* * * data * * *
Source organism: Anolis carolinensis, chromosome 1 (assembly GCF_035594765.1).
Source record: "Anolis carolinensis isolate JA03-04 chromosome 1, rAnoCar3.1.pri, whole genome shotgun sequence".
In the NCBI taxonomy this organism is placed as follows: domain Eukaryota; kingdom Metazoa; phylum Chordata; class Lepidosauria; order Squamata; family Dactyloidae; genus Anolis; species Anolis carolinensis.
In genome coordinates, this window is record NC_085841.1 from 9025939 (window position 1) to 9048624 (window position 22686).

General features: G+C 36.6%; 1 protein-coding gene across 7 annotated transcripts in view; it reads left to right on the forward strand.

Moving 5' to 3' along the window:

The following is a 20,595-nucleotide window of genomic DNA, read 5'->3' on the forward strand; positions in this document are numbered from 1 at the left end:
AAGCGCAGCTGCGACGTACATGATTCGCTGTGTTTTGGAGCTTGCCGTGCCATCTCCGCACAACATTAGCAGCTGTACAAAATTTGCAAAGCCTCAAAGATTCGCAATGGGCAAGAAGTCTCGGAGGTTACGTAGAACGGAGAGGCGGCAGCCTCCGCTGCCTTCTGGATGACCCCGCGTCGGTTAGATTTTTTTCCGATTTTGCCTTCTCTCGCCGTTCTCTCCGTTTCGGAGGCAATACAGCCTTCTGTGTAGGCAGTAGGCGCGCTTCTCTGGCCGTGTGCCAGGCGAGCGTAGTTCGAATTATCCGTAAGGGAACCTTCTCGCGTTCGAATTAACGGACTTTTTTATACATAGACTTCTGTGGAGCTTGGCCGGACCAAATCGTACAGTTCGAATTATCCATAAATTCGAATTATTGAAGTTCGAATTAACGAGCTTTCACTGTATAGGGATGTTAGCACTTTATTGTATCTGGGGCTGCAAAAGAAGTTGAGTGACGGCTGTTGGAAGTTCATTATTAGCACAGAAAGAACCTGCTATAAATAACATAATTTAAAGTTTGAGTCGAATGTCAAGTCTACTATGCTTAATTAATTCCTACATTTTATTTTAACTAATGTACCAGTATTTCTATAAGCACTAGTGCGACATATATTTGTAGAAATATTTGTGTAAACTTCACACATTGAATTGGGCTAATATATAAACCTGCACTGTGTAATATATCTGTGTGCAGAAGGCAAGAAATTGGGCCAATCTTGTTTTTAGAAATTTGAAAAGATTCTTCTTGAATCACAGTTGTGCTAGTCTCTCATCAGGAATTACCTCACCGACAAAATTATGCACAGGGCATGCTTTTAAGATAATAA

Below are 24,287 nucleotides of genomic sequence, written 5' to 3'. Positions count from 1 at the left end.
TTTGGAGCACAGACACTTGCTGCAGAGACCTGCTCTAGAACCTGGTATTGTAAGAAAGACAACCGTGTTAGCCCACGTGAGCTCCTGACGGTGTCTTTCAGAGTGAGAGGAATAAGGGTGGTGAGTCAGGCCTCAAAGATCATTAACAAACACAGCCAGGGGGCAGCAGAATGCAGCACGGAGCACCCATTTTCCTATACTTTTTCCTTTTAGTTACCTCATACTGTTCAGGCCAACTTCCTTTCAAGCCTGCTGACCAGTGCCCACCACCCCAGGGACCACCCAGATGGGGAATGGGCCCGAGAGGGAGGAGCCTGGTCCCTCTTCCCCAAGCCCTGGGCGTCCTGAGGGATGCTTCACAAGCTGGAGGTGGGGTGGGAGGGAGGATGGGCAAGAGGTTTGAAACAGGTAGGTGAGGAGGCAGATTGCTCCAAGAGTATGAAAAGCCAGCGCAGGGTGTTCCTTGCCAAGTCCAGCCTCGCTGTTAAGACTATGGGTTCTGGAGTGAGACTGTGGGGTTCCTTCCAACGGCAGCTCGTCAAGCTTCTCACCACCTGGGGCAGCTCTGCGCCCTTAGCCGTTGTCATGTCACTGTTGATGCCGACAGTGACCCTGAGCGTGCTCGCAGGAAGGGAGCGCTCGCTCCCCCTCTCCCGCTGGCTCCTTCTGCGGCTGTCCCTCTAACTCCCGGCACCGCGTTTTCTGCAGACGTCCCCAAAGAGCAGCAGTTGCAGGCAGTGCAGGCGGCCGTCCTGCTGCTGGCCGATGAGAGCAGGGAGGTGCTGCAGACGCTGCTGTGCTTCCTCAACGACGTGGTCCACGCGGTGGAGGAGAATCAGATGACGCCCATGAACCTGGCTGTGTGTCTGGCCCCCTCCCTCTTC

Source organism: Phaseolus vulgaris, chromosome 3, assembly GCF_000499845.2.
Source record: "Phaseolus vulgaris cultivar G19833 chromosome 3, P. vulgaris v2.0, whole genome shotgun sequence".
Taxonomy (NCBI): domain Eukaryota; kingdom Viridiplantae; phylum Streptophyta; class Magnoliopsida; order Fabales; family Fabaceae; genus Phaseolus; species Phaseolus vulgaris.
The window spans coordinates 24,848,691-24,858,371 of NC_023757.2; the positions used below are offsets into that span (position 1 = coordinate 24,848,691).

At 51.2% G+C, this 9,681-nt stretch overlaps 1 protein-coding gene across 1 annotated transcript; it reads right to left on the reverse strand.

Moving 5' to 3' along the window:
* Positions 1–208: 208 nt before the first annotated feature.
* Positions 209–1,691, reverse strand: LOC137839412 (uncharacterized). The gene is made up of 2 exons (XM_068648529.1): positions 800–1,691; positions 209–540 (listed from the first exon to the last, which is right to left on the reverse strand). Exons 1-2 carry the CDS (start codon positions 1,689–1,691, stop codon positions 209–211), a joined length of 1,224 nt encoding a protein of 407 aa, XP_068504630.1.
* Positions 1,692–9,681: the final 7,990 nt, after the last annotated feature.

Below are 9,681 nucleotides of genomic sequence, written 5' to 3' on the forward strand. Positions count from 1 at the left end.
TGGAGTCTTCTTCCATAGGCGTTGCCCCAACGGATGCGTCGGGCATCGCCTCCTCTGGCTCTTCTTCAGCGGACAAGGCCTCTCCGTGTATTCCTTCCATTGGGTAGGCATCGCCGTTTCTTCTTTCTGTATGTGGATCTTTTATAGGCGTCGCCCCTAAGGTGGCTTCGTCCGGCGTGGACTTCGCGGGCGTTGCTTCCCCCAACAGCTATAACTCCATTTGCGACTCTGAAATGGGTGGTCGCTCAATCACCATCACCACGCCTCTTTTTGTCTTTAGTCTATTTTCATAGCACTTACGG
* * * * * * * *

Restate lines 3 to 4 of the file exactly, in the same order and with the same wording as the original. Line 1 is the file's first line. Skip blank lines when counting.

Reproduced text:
In the NCBI taxonomy this organism is placed as follows: domain Eukaryota; kingdom Metazoa; phylum Chordata; class Lepidosauria; order Squamata; family Dactyloidae; genus Anolis; species Anolis carolinensis.
In genome coordinates, this window is record NC_085841.1 from 9025939 (window position 1) to 9048624 (window position 22686).